Tag Archives: Cold Fusion gelato

Hot News! Cold Fusion Gelato Shop Opens In May.

Cold Fusion is hot.

Westporters Eric and Kelly Emmert’s company makes and distributes gelato and sorbet — all by hand, with all-natural, locally sourced ingredients. Every item is kosher-certified.

You can find Cold Fusion at all the cool places on the East Coast (including Mystic Market and Rizzuto’s). There’s also a retail store in Newport, Rhode Island.

For years, fans have asked the Emmerts to open a place here.

Bingo!

Sometime in May, the former Main Street Papyrus store (next to Chase Bank) will become Cold Fusion Gelato. The lease was finalized today.

Like its Newport cousin, Cold Fusion will be a magnet for gelato lovers. There are 32 flavors, ranging (alphabetically) from amaretto almond to toffee crunch.

It will also serve sorbet (including vegan), coffee (cappuccino and espresso), snacks, shakes, smoothies and chocolates.

There will be café tables; a few seats in front, overlooking Main Street, and (pending permits) sidewalk seating too.

Eric and Kelly Emmert, and their gelato.

The Emmerts have been looking for downtown space for a while. They’re thrilled to be on Main Street, in such a key location. “The landlord is great,” Eric says. “We don’t have to charge $15 for ice cream.”

Eric knows his history. He’s excited to open just a few doors away from the original Ice Cream Parlor.

And he’s well aware that Westporters are eager for more mom-and-pop shops downtown.

Having raised 2 daughters here — and been involved with the community as youth coaches, Girl Scouts and other activities — the Emmerts are actually, honestly, truly a Westport “mom and pop.”

With the best gelato shop between here and Newport.

Cold Fusion Gelato will take over the old Papyrus space.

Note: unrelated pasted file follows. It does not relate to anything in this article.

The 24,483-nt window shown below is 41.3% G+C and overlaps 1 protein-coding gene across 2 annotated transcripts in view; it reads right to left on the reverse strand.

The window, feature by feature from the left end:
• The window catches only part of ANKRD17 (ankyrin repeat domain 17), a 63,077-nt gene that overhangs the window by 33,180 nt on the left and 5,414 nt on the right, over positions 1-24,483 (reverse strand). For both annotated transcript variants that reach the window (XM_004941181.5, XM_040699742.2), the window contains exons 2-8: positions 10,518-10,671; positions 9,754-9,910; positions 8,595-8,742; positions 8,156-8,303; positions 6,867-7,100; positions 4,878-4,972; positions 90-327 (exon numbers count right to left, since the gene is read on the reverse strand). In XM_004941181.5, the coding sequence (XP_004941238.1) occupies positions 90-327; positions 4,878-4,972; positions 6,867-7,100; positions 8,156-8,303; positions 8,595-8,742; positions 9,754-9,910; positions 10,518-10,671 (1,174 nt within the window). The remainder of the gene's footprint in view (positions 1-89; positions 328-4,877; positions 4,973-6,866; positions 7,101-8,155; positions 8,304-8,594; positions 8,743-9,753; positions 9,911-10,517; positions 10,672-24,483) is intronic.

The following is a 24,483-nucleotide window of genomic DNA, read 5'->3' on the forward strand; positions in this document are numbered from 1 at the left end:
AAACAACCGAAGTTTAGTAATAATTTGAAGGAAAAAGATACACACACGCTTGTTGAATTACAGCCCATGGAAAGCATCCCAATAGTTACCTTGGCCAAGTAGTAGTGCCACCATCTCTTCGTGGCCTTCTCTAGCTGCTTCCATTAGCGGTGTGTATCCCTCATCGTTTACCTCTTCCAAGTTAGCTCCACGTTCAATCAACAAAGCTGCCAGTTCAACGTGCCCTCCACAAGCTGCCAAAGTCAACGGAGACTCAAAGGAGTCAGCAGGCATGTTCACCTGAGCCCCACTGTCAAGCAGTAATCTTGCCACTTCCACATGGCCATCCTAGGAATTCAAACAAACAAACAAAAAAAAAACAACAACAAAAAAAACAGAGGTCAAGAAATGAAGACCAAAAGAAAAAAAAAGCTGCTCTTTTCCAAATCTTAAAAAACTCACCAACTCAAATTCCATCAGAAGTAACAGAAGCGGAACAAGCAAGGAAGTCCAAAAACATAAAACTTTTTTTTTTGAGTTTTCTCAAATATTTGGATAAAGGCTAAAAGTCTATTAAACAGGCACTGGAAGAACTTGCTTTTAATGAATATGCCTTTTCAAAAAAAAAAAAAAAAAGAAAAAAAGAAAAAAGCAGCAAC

Cold Fusion Comes To Westport

About 3 years ago, Eric Emmert and his wife Kelly got the entrepreneurial itch.

He was commuting from Westport to New York, where he traded high-yield bonds. She worked in sales and marketing.

They looked at various options, including a medical supply company. Meh.

Then they found a gelato business. Bingo!

“Everyone loves the ice cream guy,” Eric notes.

Eric and Kelly Emmert, and their gelato.

At the end of 2016, the couple bought Cold Fusion. The Massachusetts-based firm makes and distributes gelato and sorbet — all by hand, using all-natural, locally sourced ingredients. There’s a line of vegan sorbets, and every item is kosher-certified.

The website explains: “The result of all of this love and dedication is a silky, cool, uplifting fusion of flavor.” (Eric’s favorite: salted caramel chunk.)

A Cold Fusion sampling.

“Gelato is healthier than ice cream,” Eric says. “There’s less fat and fewer calories. And the taste lingers more.”

Sure, it’s a great, fun product. But the couple did not sit around smacking their lips. They restructured Cold Fusion, and grew it.

Working with a new distributor, they’re marketing Cold Fusion up and down the East Coast. You can find it here at Mystic Market and Rizzuto’s; it’s also sold at Walrus + Carpenter restaurant in Bridgeport, and other restaurants around Hartford and Providence. There’s a retail store in Newport, Rhode Island.

The factory is in Massachusetts. Eric and Kelly hope to move the facility closer to home. “I’ve looked at half the vacant spaces in town,” he says.

In their 13 years in Westport, raising 2 daughters here, both have sunk roots into the community. Eric has coached basketball and softball, and been an age-group commissioner. Kelly has coached basketball and volleyball, been a Girl Scout leader, and a member of the Westport Young Woman’s League.

The owners donate Cold Fusion products to local functions, like Homes with Hope’s White Party, the Staples High School PTA holiday lunch and Kings Highway Elementary School’s 5th grade moving-up ceremony.

Gelato is now Eric’s full-time business. Kelly continues in her corporate job, but adds her marketing acumen to Cold Fusion.

The Emmerts are so excited for future growth, they can almost taste it.

Something they might not be able to say if they’d bought that medical supply company, instead of this one 3 years ago.